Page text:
Unusual for its time, SDI has the player assume the role of a satellite, tasked with destroying enemy satellites and missiles. Each level is divided into two "modes" - "offensive" mode, which takes the form of a sidescrolling shoot-'em-up, and "defensive" mode which is built more similarly to Atari's Missile Command. Beating both modes allows the player to progress, however, if the player can destroy all the enemies in offensive mode, defensive mode does not take place.
SDI not only gives the player control over the movement of the satellite, but also its aim. This mechanic was implemented in the original arcade cabinet through the form of a joystick and trackball - the joystick moving the player, the trackball moving the crosshair. On the top of the joystick is a button for firing.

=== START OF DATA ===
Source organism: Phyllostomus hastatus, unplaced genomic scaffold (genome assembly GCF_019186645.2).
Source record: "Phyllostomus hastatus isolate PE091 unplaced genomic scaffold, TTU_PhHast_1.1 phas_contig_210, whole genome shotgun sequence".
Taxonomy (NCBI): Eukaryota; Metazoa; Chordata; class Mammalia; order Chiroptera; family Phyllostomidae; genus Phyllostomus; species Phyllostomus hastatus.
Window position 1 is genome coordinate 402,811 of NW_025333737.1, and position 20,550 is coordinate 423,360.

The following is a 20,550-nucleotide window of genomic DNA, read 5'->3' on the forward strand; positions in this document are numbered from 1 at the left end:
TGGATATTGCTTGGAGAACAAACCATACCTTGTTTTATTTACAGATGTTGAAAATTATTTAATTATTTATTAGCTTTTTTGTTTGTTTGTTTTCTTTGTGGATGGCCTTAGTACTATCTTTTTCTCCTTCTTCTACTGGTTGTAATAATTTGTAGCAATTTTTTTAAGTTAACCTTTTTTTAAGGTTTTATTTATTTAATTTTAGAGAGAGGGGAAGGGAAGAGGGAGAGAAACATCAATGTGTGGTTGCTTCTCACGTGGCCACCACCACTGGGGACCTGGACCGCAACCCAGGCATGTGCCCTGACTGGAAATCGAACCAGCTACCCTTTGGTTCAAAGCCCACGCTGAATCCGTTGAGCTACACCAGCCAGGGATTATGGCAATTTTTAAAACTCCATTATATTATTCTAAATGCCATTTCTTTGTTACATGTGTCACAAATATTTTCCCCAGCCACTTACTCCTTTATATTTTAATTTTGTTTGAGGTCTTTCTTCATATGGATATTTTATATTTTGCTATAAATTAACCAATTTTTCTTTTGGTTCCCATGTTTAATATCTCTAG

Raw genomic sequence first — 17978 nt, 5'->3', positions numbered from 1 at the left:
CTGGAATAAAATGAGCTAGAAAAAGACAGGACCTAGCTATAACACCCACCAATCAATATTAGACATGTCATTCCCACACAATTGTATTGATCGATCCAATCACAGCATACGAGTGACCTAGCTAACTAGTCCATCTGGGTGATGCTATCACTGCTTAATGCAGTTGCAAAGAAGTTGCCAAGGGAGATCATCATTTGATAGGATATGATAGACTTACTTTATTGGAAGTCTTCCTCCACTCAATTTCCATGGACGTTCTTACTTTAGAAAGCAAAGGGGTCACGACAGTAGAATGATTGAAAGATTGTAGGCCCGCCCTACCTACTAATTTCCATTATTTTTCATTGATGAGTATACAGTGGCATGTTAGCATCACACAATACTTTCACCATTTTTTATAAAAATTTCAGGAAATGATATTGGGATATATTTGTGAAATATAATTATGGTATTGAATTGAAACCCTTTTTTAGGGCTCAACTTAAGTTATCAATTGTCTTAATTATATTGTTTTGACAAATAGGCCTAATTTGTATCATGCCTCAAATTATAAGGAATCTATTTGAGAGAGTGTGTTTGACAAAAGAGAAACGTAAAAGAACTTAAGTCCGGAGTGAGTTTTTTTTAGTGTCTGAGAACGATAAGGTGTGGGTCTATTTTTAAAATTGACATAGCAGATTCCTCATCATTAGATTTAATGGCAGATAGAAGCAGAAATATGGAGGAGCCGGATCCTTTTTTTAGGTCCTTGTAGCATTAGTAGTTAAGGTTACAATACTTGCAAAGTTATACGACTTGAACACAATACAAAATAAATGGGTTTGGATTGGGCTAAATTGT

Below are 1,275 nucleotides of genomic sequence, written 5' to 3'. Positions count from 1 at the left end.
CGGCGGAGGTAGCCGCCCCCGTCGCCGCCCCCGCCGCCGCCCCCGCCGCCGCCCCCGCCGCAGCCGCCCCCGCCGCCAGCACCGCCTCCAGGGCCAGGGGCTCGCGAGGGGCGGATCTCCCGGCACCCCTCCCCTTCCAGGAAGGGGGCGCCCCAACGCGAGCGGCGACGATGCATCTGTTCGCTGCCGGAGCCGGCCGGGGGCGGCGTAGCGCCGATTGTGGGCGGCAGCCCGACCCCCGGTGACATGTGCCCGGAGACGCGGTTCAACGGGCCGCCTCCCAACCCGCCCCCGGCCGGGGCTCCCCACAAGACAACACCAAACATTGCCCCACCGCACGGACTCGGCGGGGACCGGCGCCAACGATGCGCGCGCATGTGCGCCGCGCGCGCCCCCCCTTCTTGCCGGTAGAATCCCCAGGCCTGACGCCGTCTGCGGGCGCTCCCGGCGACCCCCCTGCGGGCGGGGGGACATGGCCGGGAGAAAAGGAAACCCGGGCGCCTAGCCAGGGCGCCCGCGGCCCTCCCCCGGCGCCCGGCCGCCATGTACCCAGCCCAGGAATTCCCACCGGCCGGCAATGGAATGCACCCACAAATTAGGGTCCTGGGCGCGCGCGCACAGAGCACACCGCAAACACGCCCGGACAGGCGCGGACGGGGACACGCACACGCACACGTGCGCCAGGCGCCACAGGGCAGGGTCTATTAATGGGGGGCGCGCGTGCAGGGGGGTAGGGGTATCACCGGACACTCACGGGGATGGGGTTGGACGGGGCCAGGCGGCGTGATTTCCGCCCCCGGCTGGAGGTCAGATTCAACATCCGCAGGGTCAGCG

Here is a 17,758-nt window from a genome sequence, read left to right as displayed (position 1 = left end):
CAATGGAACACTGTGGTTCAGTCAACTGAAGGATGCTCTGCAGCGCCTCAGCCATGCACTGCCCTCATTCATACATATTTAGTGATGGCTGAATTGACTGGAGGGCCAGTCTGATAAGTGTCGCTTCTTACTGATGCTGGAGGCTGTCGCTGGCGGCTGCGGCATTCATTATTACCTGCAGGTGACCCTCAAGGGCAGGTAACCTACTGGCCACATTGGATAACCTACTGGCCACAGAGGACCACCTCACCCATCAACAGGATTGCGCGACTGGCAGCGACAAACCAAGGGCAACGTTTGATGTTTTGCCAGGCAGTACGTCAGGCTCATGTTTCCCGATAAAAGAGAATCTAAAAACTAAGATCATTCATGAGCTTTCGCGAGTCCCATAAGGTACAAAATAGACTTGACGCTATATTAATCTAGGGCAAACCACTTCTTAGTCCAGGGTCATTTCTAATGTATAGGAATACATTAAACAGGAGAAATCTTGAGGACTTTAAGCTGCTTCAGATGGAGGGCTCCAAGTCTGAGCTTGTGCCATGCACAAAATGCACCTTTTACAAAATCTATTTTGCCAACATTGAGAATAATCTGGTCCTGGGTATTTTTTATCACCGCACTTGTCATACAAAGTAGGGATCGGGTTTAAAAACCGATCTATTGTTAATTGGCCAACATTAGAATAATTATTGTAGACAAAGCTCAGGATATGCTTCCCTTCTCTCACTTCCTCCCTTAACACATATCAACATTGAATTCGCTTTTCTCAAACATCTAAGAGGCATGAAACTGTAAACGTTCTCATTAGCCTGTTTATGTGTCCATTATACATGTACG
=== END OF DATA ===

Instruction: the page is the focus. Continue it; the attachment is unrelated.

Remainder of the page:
A perfect game of SDI will result in the satellite being replaced with Flicky.
SDI was ported to the Sega Master System in 1987/1988, where western versions were renamed Global Defense. The Master System version, as well as cutting back on the graphical and audio quality, has to vastly reduce the difficulty of the game to match up with a new control scheme - as the console lacks a trackball, the player needs to switch between moving and aiming during play (holding while moving the D-Pad allows the satellite to move, otherwise the D-Pad only controls the crosshair). This makes moving and aiming at the same time impossible. However, the U.S. manual lists an alternate two-controller configuration in which the first controller aims and the second controller moves the satellite. When the game is started in this configuration, the satellite fires automatically. To start the game with two controllers, on the second controller either press Left and or Right and .
Activision brought the game to home computers in Europe - the Amiga, Amstrad CPC, Atari ST, Commodore 64 and ZX Spectrum (not to be confused with S.D.I., an unrelated game also released for the Amiga and Atari ST).